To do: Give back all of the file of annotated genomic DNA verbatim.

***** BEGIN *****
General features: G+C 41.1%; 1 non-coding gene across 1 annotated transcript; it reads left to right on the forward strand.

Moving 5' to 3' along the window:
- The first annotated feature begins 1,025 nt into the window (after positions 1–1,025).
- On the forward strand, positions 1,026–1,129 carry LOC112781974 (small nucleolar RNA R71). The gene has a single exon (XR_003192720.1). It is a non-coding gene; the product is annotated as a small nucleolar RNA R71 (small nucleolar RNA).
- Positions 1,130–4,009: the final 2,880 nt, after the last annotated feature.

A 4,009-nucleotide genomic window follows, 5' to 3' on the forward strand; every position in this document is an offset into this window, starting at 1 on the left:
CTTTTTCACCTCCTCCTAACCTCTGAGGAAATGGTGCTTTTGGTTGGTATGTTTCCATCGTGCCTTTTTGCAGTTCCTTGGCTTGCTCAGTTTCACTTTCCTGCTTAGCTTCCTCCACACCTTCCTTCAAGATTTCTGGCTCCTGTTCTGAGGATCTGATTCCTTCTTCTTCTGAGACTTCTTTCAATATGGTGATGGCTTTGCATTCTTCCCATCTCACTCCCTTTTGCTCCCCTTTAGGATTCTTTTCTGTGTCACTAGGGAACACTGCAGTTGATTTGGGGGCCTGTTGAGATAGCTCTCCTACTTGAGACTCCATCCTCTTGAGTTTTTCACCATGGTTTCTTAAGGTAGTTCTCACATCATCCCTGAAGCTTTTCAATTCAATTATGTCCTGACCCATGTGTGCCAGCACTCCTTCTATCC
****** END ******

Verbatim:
General features: G+C 41.1%; 1 non-coding gene across 1 annotated transcript; it reads left to right on the forward strand.

Moving 5' to 3' along the window:
- The first annotated feature begins 1,025 nt into the window (after positions 1–1,025).
- On the forward strand, positions 1,026–1,129 carry LOC112781974 (small nucleolar RNA R71). The gene has a single exon (XR_003192720.1). It is a non-coding gene; the product is annotated as a small nucleolar RNA R71 (small nucleolar RNA).
- Positions 1,130–4,009: the final 2,880 nt, after the last annotated feature.

A 4,009-nucleotide genomic window follows, 5' to 3' on the forward strand; every position in this document is an offset into this window, starting at 1 on the left:
CTTTTTCACCTCCTCCTAACCTCTGAGGAAATGGTGCTTTTGGTTGGTATGTTTCCATCGTGCCTTTTTGCAGTTCCTTGGCTTGCTCAGTTTCACTTTCCTGCTTAGCTTCCTCCACACCTTCCTTCAAGATTTCTGGCTCCTGTTCTGAGGATCTGATTCCTTCTTCTTCTGAGACTTCTTTCAATATGGTGATGGCTTTGCATTCTTCCCATCTCACTCCCTTTTGCTCCCCTTTAGGATTCTTTTCTGTGTCACTAGGGAACACTGCAGTTGATTTGGGGGCCTGTTGAGATAGCTCTCCTACTTGAGACTCCATCCTCTTGAGTTTTTCACCATGGTTTCTTAAGGTAGTTCTCACATCATCCCTGAAGCTTTTCAATTCAATTATGTCCTGACCCATGTGTGCCAGCACTCCTTCTATCC